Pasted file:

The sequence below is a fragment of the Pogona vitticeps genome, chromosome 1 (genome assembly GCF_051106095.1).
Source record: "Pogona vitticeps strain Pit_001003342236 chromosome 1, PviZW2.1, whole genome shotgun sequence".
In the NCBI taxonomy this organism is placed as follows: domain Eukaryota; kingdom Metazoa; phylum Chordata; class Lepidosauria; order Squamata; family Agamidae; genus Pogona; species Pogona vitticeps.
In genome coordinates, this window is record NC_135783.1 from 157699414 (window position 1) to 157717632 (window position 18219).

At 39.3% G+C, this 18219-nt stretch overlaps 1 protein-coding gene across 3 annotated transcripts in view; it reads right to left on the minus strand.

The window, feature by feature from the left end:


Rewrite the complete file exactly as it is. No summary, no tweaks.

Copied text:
The sequence below is a fragment of the Pogona vitticeps genome, chromosome 1 (genome assembly GCF_051106095.1).
Source record: "Pogona vitticeps strain Pit_001003342236 chromosome 1, PviZW2.1, whole genome shotgun sequence".
In the NCBI taxonomy this organism is placed as follows: domain Eukaryota; kingdom Metazoa; phylum Chordata; class Lepidosauria; order Squamata; family Agamidae; genus Pogona; species Pogona vitticeps.
In genome coordinates, this window is record NC_135783.1 from 157699414 (window position 1) to 157717632 (window position 18219).

At 39.3% G+C, this 18219-nt stretch overlaps 1 protein-coding gene across 3 annotated transcripts in view; it reads right to left on the minus strand.

The window, feature by feature from the left end: